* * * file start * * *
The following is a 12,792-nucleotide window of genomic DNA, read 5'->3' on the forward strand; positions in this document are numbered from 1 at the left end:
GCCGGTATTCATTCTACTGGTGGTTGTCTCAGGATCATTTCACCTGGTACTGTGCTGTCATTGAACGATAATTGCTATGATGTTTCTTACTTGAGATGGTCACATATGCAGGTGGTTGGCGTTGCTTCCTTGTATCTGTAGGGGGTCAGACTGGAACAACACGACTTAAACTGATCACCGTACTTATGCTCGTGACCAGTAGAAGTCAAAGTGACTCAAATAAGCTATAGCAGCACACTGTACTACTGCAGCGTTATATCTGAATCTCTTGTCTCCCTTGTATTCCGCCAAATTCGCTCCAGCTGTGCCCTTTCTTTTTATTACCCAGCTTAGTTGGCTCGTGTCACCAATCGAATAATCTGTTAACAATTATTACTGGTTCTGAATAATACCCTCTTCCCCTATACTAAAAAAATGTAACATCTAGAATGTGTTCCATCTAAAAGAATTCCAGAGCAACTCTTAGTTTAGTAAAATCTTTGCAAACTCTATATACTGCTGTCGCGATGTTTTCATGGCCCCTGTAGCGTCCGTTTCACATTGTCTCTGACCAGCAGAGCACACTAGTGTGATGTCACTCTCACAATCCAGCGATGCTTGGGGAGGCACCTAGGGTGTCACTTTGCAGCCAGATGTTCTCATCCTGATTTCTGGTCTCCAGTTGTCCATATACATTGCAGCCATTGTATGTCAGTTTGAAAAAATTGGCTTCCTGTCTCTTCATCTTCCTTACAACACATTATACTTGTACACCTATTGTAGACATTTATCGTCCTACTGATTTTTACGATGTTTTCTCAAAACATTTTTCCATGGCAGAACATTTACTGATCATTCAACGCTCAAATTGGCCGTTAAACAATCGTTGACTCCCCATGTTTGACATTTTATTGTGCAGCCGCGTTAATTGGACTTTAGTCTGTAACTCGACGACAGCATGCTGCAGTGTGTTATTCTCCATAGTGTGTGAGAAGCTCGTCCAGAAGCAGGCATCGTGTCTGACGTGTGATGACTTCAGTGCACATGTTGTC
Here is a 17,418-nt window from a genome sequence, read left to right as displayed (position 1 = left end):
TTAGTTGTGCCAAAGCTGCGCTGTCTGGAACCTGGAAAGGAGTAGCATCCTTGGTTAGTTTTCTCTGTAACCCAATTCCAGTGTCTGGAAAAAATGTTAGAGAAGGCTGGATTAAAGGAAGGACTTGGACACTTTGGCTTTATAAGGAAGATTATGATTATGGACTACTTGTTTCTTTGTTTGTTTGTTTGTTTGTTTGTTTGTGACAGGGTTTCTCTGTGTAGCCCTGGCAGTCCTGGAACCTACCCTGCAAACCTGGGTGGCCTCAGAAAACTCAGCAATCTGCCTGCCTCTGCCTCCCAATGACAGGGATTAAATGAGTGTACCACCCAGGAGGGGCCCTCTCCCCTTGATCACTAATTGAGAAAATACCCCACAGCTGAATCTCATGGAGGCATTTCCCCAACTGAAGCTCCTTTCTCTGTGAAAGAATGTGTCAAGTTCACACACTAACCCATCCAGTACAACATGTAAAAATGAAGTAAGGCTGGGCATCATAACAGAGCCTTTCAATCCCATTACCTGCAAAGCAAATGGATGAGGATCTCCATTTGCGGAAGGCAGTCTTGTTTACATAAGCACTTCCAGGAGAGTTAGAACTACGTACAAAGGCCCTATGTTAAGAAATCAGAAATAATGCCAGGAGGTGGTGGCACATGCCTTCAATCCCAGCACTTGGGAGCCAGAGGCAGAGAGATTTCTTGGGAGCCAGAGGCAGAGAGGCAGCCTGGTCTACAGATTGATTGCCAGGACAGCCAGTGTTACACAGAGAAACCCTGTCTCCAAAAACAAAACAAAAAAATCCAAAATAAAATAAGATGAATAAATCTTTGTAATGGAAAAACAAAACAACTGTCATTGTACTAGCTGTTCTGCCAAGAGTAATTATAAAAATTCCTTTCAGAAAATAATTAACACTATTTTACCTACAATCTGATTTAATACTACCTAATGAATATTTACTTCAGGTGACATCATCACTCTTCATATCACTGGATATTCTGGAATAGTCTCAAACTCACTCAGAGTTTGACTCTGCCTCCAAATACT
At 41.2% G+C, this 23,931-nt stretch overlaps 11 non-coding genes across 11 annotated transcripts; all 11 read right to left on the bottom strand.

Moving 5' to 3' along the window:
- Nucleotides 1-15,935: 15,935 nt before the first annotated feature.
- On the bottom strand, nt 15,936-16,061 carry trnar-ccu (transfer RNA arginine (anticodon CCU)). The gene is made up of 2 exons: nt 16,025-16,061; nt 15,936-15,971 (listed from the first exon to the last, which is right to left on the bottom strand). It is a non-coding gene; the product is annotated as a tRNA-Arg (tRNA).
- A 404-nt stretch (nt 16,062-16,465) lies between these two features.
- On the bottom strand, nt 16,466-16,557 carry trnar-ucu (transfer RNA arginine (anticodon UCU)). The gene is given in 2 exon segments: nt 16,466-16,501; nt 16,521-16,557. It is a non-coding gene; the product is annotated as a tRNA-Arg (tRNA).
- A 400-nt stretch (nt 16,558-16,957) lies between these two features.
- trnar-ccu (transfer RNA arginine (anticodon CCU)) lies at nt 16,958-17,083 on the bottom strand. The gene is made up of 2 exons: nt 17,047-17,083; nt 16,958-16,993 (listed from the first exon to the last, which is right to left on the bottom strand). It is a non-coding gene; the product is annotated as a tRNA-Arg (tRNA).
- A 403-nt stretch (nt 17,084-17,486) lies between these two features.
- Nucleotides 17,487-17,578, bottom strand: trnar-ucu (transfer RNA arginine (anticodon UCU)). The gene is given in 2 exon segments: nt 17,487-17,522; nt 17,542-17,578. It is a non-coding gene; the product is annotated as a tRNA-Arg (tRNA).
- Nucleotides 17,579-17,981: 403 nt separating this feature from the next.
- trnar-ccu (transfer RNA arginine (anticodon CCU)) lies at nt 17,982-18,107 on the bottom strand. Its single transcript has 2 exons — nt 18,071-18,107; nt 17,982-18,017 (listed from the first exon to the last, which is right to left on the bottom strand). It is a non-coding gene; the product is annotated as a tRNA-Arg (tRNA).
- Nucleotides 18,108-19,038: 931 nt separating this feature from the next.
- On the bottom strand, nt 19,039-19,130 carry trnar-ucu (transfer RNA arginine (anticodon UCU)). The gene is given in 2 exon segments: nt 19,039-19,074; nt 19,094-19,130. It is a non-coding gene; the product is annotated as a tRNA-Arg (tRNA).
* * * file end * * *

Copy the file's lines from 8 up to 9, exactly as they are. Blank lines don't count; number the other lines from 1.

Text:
- On the bottom strand, nt 15,936-16,061 carry trnar-ccu (transfer RNA arginine (anticodon CCU)). The gene is made up of 2 exons: nt 16,025-16,061; nt 15,936-15,971 (listed from the first exon to the last, which is right to left on the bottom strand). It is a non-coding gene; the product is annotated as a tRNA-Arg (tRNA).
- A 404-nt stretch (nt 16,062-16,465) lies between these two features.